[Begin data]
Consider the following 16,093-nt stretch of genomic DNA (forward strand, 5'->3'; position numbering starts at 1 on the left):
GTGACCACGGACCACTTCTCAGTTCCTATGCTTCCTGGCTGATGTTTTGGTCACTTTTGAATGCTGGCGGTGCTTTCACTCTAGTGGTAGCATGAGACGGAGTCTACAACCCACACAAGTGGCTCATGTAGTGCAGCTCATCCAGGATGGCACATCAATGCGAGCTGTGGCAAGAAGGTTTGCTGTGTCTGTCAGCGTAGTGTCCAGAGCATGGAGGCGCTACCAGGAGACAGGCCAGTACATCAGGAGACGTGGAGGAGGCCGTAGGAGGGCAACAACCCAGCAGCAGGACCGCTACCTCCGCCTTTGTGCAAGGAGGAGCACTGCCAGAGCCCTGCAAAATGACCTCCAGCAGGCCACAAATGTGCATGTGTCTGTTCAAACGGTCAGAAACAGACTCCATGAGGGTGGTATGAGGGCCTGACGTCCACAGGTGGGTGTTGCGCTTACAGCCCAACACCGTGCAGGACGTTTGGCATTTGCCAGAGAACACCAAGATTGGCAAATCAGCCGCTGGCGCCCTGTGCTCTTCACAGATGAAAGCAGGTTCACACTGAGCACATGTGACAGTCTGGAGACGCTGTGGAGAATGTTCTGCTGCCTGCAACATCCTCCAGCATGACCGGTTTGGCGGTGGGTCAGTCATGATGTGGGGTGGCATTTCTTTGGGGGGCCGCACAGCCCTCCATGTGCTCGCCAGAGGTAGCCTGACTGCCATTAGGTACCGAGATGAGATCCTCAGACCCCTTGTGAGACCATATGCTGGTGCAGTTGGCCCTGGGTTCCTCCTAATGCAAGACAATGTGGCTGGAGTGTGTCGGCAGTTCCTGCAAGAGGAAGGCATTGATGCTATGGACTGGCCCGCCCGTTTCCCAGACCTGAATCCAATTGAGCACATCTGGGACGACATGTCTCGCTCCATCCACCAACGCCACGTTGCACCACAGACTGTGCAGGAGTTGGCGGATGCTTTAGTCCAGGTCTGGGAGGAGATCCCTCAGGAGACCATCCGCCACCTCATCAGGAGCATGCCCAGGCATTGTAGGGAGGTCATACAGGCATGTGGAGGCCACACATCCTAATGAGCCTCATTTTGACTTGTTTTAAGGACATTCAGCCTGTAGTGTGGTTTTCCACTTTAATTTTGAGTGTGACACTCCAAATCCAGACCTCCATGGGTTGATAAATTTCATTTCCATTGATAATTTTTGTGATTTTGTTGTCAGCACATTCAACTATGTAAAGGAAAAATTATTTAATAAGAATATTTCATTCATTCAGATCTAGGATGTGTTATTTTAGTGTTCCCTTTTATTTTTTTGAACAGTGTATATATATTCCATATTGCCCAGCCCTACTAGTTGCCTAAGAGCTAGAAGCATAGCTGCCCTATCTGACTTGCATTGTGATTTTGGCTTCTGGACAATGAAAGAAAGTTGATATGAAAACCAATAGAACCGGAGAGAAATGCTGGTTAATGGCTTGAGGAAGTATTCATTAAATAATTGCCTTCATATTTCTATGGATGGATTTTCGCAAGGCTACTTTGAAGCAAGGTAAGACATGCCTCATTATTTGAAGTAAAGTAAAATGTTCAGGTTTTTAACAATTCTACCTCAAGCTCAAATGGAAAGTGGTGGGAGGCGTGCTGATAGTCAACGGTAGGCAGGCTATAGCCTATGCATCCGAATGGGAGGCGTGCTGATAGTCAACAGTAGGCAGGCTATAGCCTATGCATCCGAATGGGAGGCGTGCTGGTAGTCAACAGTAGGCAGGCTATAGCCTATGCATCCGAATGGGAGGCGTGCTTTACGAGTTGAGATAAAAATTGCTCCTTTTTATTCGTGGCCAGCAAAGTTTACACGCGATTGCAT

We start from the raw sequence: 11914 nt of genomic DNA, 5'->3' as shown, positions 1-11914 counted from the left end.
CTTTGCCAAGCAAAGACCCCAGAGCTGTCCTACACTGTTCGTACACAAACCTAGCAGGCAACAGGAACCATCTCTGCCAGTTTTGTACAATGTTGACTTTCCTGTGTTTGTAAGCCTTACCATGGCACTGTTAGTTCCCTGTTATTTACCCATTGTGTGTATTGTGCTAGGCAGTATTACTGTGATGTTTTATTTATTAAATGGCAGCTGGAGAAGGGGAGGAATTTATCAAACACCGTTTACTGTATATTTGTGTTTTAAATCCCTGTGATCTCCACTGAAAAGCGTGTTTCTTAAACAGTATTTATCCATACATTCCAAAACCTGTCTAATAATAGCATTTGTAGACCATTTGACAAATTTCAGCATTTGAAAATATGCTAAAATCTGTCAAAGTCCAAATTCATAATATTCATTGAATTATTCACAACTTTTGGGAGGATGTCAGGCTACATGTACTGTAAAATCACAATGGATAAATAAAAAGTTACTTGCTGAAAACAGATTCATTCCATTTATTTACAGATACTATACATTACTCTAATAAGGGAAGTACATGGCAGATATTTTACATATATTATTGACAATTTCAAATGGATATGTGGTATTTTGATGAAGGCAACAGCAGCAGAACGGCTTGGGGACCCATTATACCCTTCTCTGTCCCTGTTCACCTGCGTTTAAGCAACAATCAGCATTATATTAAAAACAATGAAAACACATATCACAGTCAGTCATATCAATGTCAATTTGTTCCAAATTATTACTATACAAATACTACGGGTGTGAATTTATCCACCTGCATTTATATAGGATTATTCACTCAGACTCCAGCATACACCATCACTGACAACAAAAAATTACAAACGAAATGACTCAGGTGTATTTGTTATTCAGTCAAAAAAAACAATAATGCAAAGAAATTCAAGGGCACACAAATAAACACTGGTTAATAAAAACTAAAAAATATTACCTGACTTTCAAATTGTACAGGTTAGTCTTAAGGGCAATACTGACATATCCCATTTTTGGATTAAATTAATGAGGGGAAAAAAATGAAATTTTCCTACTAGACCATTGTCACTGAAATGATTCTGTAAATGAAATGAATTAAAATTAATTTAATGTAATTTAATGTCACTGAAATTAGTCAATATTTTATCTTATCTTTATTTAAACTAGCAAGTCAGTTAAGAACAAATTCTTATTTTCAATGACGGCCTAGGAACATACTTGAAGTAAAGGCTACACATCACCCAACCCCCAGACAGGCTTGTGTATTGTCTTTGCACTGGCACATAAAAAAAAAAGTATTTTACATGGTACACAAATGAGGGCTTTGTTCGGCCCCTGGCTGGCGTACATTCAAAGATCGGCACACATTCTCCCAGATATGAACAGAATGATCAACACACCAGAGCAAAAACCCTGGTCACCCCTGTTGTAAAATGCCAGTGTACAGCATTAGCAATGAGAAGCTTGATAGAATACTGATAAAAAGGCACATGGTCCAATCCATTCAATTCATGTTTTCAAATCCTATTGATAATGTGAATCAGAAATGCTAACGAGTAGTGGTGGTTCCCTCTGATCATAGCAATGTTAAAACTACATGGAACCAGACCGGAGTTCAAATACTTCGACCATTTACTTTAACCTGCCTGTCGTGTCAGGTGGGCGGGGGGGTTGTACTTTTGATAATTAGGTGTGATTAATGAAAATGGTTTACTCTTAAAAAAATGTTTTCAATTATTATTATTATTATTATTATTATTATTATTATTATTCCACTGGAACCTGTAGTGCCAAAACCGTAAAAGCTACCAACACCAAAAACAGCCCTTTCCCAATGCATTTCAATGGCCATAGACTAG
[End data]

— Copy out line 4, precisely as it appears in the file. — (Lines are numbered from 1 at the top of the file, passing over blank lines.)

CTTTGCCAAGCAAAGACCCCAGAGCTGTCCTACACTGTTCGTACACAAACCTAGCAGGCAACAGGAACCATCTCTGCCAGTTTTGTACAATGTTGACTTTCCTGTGTTTGTAAGCCTTACCATGGCACTGTTAGTTCCCTGTTATTTACCCATTGTGTGTATTGTGCTAGGCAGTATTACTGTGATGTTTTATTTATTAAATGGCAGCTGGAGAAGGGGAGGAATTTATCAAACACCGTTTACTGTATATTTGTGTTTTAAATCCCTGTGATCTCCACTGAAAAGCGTGTTTCTTAAACAGTATTTATCCATACATTCCAAAACCTGTCTAATAATAGCATTTGTAGACCATTTGACAAATTTCAGCATTTGAAAATATGCTAAAATCTGTCAAAGTCCAAATTCATAATATTCATTGAATTATTCACAACTTTTGGGAGGATGTCAGGCTACATGTACTGTAAAATCACAATGGATAAATAAAAAGTTACTTGCTGAAAACAGATTCATTCCATTTATTTACAGATACTATACATTACTCTAATAAGGGAAGTACATGGCAGATATTTTACATATATTATTGACAATTTCAAATGGATATGTGGTATTTTGATGAAGGCAACAGCAGCAGAACGGCTTGGGGACCCATTATACCCTTCTCTGTCCCTGTTCACCTGCGTTTAAGCAACAATCAGCATTATATTAAAAACAATGAAAACACATATCACAGTCAGTCATATCAATGTCAATTTGTTCCAAATTATTACTATACAAATACTACGGGTGTGAATTTATCCACCTGCATTTATATAGGATTATTCACTCAGACTCCAGCATACACCATCACTGACAACAAAAAATTACAAACGAAATGACTCAGGTGTATTTGTTATTCAGTCAAAAAAAACAATAATGCAAAGAAATTCAAGGGCACACAAATAAACACTGGTTAATAAAAACTAAAAAATATTACCTGACTTTCAAATTGTACAGGTTAGTCTTAAGGGCAATACTGACATATCCCATTTTTGGATTAAATTAATGAGGGGAAAAAAATGAAATTTTCCTACTAGACCATTGTCACTGAAATGATTCTGTAAATGAAATGAATTAAAATTAATTTAATGTAATTTAATGTCACTGAAATTAGTCAATATTTTATCTTATCTTTATTTAAACTAGCAAGTCAGTTAAGAACAAATTCTTATTTTCAATGACGGCCTAGGAACATACTTGAAGTAAAGGCTACACATCACCCAACCCCCAGACAGGCTTGTGTATTGTCTTTGCACTGGCACATAAAAAAAAAAGTATTTTACATGGTACACAAATGAGGGCTTTGTTCGGCCCCTGGCTGGCGTACATTCAAAGATCGGCACACATTCTCCCAGATATGAACAGAATGATCAACACACCAGAGCAAAAACCCTGGTCACCCCTGTTGTAAAATGCCAGTGTACAGCATTAGCAATGAGAAGCTTGATAGAATACTGATAAAAAGGCACATGGTCCAATCCATTCAATTCATGTTTTCAAATCCTATTGATAATGTGAATCAGAAATGCTAACGAGTAGTGGTGGTTCCCTCTGATCATAGCAATGTTAAAACTACATGGAACCAGACCGGAGTTCAAATACTTCGACCATTTACTTTAACCTGCCTGTCGTGTCAGGTGGGCGGGGGGGTTGTACTTTTGATAATTAGGTGTGATTAATGAAAATGGTTTACTCTTAAAAAAATGTTTTCAATTATTATTATTATTATTATTATTATTATTATTATTATTCCACTGGAACCTGTAGTGCCAAAACCGTAAAAGCTACCAACACCAAAAACAGCCCTTTCCCAATGCATTTCAATGGCCATAGACTAG